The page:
New DNA information links two more murders to Original Night Stalker, rekindles memories of two more in Niguel Shores in 1980

By Andrea Swayne

As a place for newlyweds to start their life together, Niguel Shores was hard to beat. The year was 1980 and the Harringtons, Keith, 24, and Patrice, 27, wed a mere three months before, were just settling into their new home. Keith’s dad Roger owned the house and graciously allowed his son and new daughter-in-law to call it home. Keith was a medical student at UC Irvine and Patrice was working as a nurse.

In terms of a first place, the house must have seemed like a great place to start their lives together. For the young couple, everything was new—the marriage, the home, even the community growing up around them.

Dana Point, as we now know it, didn’t exist. The city wouldn’t even become incorporated for another eight years. But according to records maintained by the city, Dana Point was in the midst of a housing boom. Homes were being built at the fastest pace in the area’s history. During the 1970s and ’80s Dana Point was brimming with new construction. Roughly 5,000 units were built in both decades, the largest number of new homes in the city’s history (the decade between 1990 and 2000 saw only about 150 new homes). It is difficult to know what the population of what is now Dana Point was back then because the area was included in a large area of unincorporated Orange County in the 1980 census.

And although the Harrington’s home like others nearby—in the area neighbors then referred to as the Berkus homes, after the original architect—were built in the early ’70s, there were still many empty lots and houses under construction.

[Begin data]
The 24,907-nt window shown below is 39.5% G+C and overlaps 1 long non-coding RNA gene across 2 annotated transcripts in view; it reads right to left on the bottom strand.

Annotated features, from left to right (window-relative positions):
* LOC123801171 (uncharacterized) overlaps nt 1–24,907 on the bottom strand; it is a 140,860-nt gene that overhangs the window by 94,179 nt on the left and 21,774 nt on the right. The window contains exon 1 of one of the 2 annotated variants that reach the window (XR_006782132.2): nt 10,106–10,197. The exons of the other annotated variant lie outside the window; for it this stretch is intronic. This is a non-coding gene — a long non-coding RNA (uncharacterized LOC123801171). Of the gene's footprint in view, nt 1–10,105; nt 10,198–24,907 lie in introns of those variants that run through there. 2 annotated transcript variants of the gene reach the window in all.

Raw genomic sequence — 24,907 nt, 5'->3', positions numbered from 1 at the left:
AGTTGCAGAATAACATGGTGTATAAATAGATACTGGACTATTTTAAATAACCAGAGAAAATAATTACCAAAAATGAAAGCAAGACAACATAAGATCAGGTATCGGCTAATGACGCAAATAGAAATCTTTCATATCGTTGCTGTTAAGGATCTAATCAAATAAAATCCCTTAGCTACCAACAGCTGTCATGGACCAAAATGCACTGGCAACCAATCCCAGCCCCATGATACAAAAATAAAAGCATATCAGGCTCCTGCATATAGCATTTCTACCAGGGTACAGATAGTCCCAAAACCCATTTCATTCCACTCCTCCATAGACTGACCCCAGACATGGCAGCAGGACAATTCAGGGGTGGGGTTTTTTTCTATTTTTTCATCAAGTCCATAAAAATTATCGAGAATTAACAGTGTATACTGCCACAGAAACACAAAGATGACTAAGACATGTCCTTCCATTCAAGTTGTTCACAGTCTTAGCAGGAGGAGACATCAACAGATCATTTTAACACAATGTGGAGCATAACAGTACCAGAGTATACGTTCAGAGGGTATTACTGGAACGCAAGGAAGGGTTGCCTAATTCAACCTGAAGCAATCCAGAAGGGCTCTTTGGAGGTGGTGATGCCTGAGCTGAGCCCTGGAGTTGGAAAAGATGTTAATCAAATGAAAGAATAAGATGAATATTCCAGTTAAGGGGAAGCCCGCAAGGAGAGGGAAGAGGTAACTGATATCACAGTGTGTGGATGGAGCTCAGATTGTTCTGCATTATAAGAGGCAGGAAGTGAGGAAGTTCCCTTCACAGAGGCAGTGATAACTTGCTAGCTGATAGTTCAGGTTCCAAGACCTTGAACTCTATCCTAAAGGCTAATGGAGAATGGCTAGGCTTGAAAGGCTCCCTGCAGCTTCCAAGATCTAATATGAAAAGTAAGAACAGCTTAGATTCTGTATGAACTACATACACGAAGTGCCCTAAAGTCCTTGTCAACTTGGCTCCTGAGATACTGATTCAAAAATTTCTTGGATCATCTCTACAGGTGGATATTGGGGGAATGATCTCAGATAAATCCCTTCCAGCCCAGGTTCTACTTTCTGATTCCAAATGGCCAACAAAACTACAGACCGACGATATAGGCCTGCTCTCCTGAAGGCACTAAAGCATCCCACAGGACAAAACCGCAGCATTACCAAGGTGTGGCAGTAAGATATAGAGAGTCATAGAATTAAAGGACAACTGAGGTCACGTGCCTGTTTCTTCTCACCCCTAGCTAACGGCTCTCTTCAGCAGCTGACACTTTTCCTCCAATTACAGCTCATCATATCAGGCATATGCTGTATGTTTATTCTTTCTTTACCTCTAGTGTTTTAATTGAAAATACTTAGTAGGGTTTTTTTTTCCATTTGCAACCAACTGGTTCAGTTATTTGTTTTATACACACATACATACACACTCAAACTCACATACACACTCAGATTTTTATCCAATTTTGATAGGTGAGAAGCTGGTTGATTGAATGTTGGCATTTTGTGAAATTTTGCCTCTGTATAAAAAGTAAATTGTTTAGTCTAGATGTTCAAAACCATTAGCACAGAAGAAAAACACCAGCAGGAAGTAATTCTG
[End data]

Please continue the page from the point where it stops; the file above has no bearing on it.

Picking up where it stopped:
While the Harringtons were enjoying their new lives together, someone else new to the area was about to make himself known.

On August 19, 1980 the serial murderer now known as the Original Night Stalker (ONS) struck in the middle of the night, raping Patrice Harrington and then bludgeoning both Patrice and Keith to death in their Niguel Shores home on Cockleshell Drive.

It was the first time the ONS had killed in Orange County. His violent spree began in the ’70s when he terrorized the Sacramento/Contra Costa as the East Area Rapist (EAR) area committing at least 40 rapes. The violence of his attacks escalated and he began moving south through Central California, leaving Santa Barbara and Ventura County murder victims in his wake. The unknown killer began being referred to as the Night Stalker and changed the way people in the sleepy seaside neighborhood felt about their safety.

(The killer was renamed the Original Night Stalker by police, to avoid confusion, after the Night Stalker Richard Ramirez was taken into custody in 1985. As advances in DNA technology grew over time the EAR attacks and ONS homicides were linked and investigators have come to refer to him as the EAR/ONS.)

The community began to question their sense of security. How could this happen? How could this happen behind the secure gates of Niguel Shores?

These days it’s a challenge to find many in Dana Point, who recall details about the crime, but Jim Smith, now retired in Oregon, who lived next door to the couple at the time of their murders recalls speaking to the police a day or two after the grisly discovery was made.

“We heard nothing that night. I had a dog that would generally bark at the sun coming up and my dog didn’t make a sound,” said Smith. “It was a very normal evening. I didn’t even immediately realize that a murder, much less two, had occurred. I knew someone died but assumed it was due to natural causes, a suicide maybe, perhaps even a domestic dispute. Murder never even crossed my mind initially.”

Smith recalled how tight the neighborhood was back then. Everyone knew and watched out for each other. The children often went from house to house and it wasn’t unusual for a neighbor to host others’ kids for an impromptu cookies and milk break. There was almost no crime at that time, aside from the usual teenage mischief like toilet papering and mild vandalism. “A bike went missing every now and then but we never gave a thought to the possibility of violent crime happening in our neighborhood,” Smith said.